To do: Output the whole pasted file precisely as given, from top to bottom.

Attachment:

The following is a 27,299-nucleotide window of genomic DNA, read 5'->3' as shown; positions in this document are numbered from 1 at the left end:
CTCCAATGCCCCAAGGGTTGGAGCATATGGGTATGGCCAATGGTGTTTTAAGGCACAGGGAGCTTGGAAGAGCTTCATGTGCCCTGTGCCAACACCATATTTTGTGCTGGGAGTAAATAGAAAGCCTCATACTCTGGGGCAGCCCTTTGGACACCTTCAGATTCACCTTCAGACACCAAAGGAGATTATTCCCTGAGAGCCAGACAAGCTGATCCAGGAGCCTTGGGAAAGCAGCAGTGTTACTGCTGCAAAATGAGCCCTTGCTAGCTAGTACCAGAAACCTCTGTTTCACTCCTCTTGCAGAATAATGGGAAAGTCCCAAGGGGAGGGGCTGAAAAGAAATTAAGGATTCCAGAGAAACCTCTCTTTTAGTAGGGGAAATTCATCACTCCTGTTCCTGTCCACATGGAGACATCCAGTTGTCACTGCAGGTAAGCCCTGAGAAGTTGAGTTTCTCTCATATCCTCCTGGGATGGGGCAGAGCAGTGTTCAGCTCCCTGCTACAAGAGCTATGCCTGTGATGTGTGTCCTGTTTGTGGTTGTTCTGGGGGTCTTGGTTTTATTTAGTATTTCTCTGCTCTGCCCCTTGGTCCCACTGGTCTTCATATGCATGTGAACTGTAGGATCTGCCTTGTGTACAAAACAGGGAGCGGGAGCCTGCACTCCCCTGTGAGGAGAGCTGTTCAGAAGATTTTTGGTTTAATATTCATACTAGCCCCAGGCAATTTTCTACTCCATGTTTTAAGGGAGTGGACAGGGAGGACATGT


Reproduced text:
The following is a 27,299-nucleotide window of genomic DNA, read 5'->3' as shown; positions in this document are numbered from 1 at the left end:
CTCCAATGCCCCAAGGGTTGGAGCATATGGGTATGGCCAATGGTGTTTTAAGGCACAGGGAGCTTGGAAGAGCTTCATGTGCCCTGTGCCAACACCATATTTTGTGCTGGGAGTAAATAGAAAGCCTCATACTCTGGGGCAGCCCTTTGGACACCTTCAGATTCACCTTCAGACACCAAAGGAGATTATTCCCTGAGAGCCAGACAAGCTGATCCAGGAGCCTTGGGAAAGCAGCAGTGTTACTGCTGCAAAATGAGCCCTTGCTAGCTAGTACCAGAAACCTCTGTTTCACTCCTCTTGCAGAATAATGGGAAAGTCCCAAGGGGAGGGGCTGAAAAGAAATTAAGGATTCCAGAGAAACCTCTCTTTTAGTAGGGGAAATTCATCACTCCTGTTCCTGTCCACATGGAGACATCCAGTTGTCACTGCAGGTAAGCCCTGAGAAGTTGAGTTTCTCTCATATCCTCCTGGGATGGGGCAGAGCAGTGTTCAGCTCCCTGCTACAAGAGCTATGCCTGTGATGTGTGTCCTGTTTGTGGTTGTTCTGGGGGTCTTGGTTTTATTTAGTATTTCTCTGCTCTGCCCCTTGGTCCCACTGGTCTTCATATGCATGTGAACTGTAGGATCTGCCTTGTGTACAAAACAGGGAGCGGGAGCCTGCACTCCCCTGTGAGGAGAGCTGTTCAGAAGATTTTTGGTTTAATATTCATACTAGCCCCAGGCAATTTTCTACTCCATGTTTTAAGGGAGTGGACAGGGAGGACATGT